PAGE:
The downside to adopting such a comprehensive definition of identity, however, is that it turns out that human minds are simply not capable of really knowing anyone’s identity. When you set the bar for knowledge that high, it’s unattainable. Now, there might be some metaphysical merit to such a theory, but epistemologically it carries little weight, as when we talk about knowledge we’re interested in the sort of knowledge that humans can theoretically reach.
“To make a separate point, by the end of your discussion quoted above, you seem to character Objectivism as not much different from your standard empirical, materialist brand of epistemology and metaphysics. Instead of deducing the system from the law of identity, it is merely used to tell us that things must behave in accordance with what they are, and then empirical evidence fills in the rest. If this is the case, then I don’t really see what Ayn Rand has to tell me about this that countless others have not already said with more clarity and less polemic.”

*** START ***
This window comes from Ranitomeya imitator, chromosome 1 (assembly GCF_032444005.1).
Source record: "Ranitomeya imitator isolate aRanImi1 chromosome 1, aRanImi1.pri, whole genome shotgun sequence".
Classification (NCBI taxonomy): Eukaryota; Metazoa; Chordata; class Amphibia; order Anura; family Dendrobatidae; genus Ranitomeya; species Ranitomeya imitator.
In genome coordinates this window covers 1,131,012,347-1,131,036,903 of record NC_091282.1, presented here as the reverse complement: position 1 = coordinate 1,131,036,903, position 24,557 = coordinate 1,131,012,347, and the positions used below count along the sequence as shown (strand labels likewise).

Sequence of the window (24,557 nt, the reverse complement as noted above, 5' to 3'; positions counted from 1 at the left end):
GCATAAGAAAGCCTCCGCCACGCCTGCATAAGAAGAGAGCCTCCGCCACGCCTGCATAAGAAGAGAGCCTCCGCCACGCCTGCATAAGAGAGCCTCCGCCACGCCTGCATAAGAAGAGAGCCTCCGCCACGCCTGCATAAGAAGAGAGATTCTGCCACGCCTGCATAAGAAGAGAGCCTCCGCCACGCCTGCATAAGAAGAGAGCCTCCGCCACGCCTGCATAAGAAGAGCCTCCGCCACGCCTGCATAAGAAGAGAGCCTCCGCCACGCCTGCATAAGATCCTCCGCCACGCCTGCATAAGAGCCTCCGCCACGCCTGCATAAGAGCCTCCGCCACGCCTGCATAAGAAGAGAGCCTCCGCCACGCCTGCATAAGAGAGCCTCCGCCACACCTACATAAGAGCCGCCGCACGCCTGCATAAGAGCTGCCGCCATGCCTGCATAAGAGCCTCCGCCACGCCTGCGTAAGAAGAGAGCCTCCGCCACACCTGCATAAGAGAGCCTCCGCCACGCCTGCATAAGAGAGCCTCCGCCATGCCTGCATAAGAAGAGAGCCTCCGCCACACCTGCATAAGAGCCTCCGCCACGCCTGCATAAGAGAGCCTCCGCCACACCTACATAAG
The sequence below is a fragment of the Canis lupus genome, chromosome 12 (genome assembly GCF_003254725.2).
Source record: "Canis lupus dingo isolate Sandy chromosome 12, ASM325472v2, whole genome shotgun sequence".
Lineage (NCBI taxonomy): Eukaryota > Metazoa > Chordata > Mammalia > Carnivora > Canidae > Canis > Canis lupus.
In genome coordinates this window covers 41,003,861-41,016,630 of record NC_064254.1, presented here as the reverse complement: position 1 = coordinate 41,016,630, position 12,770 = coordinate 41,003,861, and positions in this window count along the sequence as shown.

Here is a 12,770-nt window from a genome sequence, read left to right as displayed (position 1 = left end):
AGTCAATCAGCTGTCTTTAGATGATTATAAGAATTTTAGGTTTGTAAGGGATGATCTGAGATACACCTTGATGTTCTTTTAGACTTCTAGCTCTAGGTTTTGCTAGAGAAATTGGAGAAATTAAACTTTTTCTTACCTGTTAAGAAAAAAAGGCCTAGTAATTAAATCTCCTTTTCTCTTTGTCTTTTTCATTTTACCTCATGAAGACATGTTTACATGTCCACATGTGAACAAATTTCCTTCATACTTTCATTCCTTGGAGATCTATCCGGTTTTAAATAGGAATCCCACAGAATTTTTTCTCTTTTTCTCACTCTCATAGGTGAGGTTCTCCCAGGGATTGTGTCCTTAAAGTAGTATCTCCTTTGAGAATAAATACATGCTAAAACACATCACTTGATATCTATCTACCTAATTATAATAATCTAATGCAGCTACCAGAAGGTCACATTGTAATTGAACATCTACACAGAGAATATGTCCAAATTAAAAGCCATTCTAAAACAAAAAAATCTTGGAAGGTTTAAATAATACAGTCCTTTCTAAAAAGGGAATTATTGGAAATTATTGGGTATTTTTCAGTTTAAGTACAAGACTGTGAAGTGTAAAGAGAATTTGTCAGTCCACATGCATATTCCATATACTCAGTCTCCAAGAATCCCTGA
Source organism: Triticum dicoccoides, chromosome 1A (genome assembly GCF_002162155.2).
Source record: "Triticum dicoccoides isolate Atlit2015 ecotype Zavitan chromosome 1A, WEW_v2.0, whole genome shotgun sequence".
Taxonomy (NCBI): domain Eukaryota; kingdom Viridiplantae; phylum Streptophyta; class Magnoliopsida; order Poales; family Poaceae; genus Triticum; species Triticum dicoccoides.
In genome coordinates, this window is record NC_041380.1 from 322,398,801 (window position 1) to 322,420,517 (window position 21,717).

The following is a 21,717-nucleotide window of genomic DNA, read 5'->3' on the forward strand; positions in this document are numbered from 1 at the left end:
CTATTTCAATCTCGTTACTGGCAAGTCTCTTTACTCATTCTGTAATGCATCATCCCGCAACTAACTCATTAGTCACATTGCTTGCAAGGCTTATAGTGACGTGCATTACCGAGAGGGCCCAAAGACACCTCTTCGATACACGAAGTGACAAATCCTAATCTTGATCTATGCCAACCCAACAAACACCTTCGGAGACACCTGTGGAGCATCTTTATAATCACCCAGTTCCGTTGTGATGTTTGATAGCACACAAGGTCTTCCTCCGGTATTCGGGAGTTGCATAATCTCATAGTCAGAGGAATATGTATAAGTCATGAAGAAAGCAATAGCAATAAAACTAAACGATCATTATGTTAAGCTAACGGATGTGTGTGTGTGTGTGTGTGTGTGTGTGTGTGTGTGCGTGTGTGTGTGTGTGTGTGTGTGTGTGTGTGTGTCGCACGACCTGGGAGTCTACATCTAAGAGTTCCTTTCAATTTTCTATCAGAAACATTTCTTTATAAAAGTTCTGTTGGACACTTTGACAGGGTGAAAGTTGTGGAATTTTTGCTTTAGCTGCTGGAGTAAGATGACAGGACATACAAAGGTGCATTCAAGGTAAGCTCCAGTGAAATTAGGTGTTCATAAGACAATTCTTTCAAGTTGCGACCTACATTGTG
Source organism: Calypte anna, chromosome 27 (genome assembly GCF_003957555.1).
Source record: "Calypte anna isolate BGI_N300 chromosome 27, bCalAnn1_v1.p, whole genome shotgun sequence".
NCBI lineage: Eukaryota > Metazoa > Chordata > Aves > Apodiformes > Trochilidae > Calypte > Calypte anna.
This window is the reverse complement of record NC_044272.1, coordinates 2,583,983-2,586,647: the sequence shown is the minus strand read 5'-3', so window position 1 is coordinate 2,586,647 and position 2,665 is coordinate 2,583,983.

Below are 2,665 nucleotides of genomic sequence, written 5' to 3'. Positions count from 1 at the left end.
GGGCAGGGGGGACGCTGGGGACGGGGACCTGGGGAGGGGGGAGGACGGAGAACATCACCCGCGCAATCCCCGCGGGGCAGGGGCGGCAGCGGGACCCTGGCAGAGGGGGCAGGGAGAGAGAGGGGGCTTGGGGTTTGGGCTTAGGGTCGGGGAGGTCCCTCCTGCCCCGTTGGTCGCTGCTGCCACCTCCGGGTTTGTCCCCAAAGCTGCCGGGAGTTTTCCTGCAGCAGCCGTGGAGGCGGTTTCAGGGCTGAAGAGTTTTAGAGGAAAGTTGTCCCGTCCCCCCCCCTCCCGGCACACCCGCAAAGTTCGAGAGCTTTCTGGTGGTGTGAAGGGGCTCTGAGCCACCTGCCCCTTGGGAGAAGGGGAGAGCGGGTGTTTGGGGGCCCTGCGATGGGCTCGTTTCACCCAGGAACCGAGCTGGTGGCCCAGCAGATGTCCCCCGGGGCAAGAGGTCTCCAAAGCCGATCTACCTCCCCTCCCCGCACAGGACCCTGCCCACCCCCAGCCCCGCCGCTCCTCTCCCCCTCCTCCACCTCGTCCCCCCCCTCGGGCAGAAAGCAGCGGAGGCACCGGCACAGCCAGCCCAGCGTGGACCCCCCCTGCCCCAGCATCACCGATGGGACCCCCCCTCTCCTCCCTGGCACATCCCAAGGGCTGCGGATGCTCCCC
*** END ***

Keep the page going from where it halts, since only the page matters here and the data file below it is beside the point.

Ayn Rand’s Objectivism is different because it has a different view of knowledge and certainty from standard empiricism. Today’s standard view is that no inductive knowledge of reality can be 100% certain, since any conclusion can (allegedly) be overthrown with the next observation.
But what if I told you that Objectivism establishes that we can reach certain knowledge by induction? Ayn Rand does this by rejecting a false notion of conclusions and certainty that plagues all other philosophies (that I know of.) I recommend chapter 5 (on reason) in Objectivism: The Philosophy of Ayn Rand by Leonard Peikoff (along with the rest of the book, of course.)
Objectivism also offers a clear and detailed theory of concepts, (ITOE) an ab initio study of ethics from fundamental human nature (VV) and political solutions to a tremendous number of today’s problems (CS)
I would say that John’s identity includes all of his qualities, attributes and capacities for action, (What else is there to actually observe?) but it doesn’t follow that you have to know everything about him to identify him. You only need sufficient information to differentiate him from other entities. The “meaning of John” to you is whatever you learn about his qualities, attributes and capacities for action.
[Edited: 9-4-12. Thanks to Alexander for pointing out an error.]